It was the live cross that caused the 24-hour news universe to collapse into itself: Celina Edmonds providing eight excruciating minutes of live reportage of Mark Latham’s appearance as a journalist at the Penrith RSL.


Edmond, national affairs correspondent for Sky, was on the scene as the former opposition leader waited to speak to the new opposition leader in his new guise as a Channel Nine reporter. Or so we were told half a dozen times. With lights shining and a Sky cameraman faithfully recording the entire train wreck, Edmonds detailed Latham’s every move as he stood just metres behind.

It was everything that is wrong with 24-hour television news: Sky, in its perpetual bid for fresh content, was reduced to covering a journalist covering a politician.

From Edmonds’ breathless development that chairs were being used to block Latham’s path to her cringe-worthy observation that Latham was drinking a cup of coffee, it was train-wreck TV at its fingernails-on-a-blackboard best. In another awkward moment, Edmonds kept a straight face as she relayed Latham’s answers to viewers just seconds after they were picked up by her microphone.

As the media scrum surrounded a clearly agitated Latham, Edmonds even lamented that his appearance was a distraction from Abbott’s press conference: “The veteran’s announcement that Mr Abbott has made here this morning … has been, you’d have to say, overridden with all cameras now firmly fixed on Mark Latham.” No kidding.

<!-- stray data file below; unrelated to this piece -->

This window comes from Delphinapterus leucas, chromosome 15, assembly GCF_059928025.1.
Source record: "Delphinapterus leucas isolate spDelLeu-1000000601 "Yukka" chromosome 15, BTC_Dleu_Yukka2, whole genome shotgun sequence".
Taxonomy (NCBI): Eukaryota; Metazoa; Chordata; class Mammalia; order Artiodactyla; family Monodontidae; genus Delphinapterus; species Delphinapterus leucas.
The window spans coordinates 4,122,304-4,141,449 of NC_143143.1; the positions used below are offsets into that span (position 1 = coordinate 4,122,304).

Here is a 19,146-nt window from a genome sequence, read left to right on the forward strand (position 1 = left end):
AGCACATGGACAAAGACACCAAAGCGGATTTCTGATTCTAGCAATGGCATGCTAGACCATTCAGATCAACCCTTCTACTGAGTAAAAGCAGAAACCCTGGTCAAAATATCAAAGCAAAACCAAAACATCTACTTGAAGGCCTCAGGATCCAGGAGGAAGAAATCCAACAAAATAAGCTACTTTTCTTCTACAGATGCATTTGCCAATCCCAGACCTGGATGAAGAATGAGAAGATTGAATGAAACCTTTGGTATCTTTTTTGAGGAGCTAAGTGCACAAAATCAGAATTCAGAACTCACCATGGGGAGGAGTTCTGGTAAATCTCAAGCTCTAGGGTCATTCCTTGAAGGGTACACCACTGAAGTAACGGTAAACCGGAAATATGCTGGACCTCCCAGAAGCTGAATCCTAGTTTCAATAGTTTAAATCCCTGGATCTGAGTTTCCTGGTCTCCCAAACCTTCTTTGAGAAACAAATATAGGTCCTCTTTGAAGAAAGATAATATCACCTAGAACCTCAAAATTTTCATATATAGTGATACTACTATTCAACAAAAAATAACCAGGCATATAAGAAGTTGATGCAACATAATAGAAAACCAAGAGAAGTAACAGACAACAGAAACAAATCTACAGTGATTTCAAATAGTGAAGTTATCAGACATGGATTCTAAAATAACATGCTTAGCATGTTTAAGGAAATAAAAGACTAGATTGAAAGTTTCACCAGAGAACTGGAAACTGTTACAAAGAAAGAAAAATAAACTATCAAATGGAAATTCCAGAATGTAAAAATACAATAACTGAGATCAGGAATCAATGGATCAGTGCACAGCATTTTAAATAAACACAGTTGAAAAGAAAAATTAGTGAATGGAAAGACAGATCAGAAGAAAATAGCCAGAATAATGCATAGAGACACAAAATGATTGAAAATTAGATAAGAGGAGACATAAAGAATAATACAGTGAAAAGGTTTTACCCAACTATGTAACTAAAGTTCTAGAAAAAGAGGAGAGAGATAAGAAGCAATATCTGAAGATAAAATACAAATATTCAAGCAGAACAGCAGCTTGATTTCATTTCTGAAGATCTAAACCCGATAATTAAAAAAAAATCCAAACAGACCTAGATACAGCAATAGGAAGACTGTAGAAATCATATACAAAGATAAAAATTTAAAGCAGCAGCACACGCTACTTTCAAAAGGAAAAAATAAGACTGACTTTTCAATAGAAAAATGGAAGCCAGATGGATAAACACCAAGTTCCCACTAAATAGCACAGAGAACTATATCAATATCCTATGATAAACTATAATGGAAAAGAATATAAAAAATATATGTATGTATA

Back in the Sky studio, the panel agreed: “It’s quite revealing that all the cameras have been on him for the past 10 minutes and Tony Abbott’s a bit of a sideshow.” Of course, they would include your cameras, Sky.

Finally, after six interminable minutes, the inevitable Abbott/Latham “confrontation” came. And wasn’t it worth waiting for.

Latham managed a minute and a half of awkward back-and-forth with Abbott, as diggers yelled their disgust from the gallery. When Edmonds crossed back to the studio, the panel joined the veterans in dismissing Latham’s appearance as a “sideshow”.

Edmonds wasn’t the only journalist keeping a close eye on the former Labor leader — the media circus (which includes Crikey) has closely followed the freshly-minted reporter since his infamous run-in with Julia Gillard a week ago. But her effort — brought about by Sky’s insatiable appetite for content — was truly a farce.

As Latham put it when asked by Edmonds of his attendance: “It’s your choice to put the cameras on me, you can put them on Tony Abbott, in a free society, but the media has decided to do this.”

On this point at least, Mr Latham, we agree.